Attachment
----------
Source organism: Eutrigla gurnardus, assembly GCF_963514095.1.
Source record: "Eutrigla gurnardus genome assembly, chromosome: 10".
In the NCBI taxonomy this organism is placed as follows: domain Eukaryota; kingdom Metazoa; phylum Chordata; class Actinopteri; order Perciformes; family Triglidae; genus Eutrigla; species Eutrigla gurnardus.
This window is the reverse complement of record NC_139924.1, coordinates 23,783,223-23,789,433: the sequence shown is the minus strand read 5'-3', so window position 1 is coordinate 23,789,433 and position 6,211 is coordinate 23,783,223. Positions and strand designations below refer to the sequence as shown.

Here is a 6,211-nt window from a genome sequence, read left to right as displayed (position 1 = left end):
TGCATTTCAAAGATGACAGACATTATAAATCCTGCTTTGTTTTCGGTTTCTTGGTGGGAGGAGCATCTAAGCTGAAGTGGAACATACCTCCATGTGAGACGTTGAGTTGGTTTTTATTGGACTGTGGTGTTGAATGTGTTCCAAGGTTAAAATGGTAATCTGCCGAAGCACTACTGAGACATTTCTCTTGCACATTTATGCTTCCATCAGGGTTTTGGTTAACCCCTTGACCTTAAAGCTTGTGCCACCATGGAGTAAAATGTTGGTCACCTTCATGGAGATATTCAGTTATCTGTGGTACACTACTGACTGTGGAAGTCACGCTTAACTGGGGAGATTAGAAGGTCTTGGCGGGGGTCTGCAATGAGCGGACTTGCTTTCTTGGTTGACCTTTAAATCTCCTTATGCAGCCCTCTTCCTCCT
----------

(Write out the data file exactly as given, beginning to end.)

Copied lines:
Source organism: Eutrigla gurnardus, assembly GCF_963514095.1.
Source record: "Eutrigla gurnardus genome assembly, chromosome: 10".
In the NCBI taxonomy this organism is placed as follows: domain Eukaryota; kingdom Metazoa; phylum Chordata; class Actinopteri; order Perciformes; family Triglidae; genus Eutrigla; species Eutrigla gurnardus.
This window is the reverse complement of record NC_139924.1, coordinates 23,783,223-23,789,433: the sequence shown is the minus strand read 5'-3', so window position 1 is coordinate 23,789,433 and position 6,211 is coordinate 23,783,223. Positions and strand designations below refer to the sequence as shown.

Here is a 6,211-nt window from a genome sequence, read left to right as displayed (position 1 = left end):
TGCATTTCAAAGATGACAGACATTATAAATCCTGCTTTGTTTTCGGTTTCTTGGTGGGAGGAGCATCTAAGCTGAAGTGGAACATACCTCCATGTGAGACGTTGAGTTGGTTTTTATTGGACTGTGGTGTTGAATGTGTTCCAAGGTTAAAATGGTAATCTGCCGAAGCACTACTGAGACATTTCTCTTGCACATTTATGCTTCCATCAGGGTTTTGGTTAACCCCTTGACCTTAAAGCTTGTGCCACCATGGAGTAAAATGTTGGTCACCTTCATGGAGATATTCAGTTATCTGTGGTACACTACTGACTGTGGAAGTCACGCTTAACTGGGGAGATTAGAAGGTCTTGGCGGGGGTCTGCAATGAGCGGACTTGCTTTCTTGGTTGACCTTTAAATCTCCTTATGCAGCCCTCTTCCTCCT